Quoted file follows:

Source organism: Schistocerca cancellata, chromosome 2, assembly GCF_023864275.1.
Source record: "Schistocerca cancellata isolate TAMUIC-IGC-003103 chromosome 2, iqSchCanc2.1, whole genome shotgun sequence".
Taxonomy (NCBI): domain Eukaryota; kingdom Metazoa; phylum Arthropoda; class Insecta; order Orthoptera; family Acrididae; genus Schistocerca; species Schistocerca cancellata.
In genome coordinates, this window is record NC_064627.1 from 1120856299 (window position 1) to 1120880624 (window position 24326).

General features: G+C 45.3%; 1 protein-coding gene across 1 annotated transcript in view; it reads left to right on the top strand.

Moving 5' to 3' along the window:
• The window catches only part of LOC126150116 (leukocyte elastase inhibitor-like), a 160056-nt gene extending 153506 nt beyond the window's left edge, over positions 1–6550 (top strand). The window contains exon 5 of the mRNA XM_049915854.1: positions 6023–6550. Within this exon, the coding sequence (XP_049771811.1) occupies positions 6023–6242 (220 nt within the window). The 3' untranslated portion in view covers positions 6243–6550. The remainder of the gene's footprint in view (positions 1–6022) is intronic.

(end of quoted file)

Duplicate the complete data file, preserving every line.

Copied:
Source organism: Schistocerca cancellata, chromosome 2, assembly GCF_023864275.1.
Source record: "Schistocerca cancellata isolate TAMUIC-IGC-003103 chromosome 2, iqSchCanc2.1, whole genome shotgun sequence".
Taxonomy (NCBI): domain Eukaryota; kingdom Metazoa; phylum Arthropoda; class Insecta; order Orthoptera; family Acrididae; genus Schistocerca; species Schistocerca cancellata.
In genome coordinates, this window is record NC_064627.1 from 1120856299 (window position 1) to 1120880624 (window position 24326).

General features: G+C 45.3%; 1 protein-coding gene across 1 annotated transcript in view; it reads left to right on the top strand.

Moving 5' to 3' along the window:
• The window catches only part of LOC126150116 (leukocyte elastase inhibitor-like), a 160056-nt gene extending 153506 nt beyond the window's left edge, over positions 1–6550 (top strand). The window contains exon 5 of the mRNA XM_049915854.1: positions 6023–6550. Within this exon, the coding sequence (XP_049771811.1) occupies positions 6023–6242 (220 nt within the window). The 3' untranslated portion in view covers positions 6243–6550. The remainder of the gene's footprint in view (positions 1–6022) is intronic.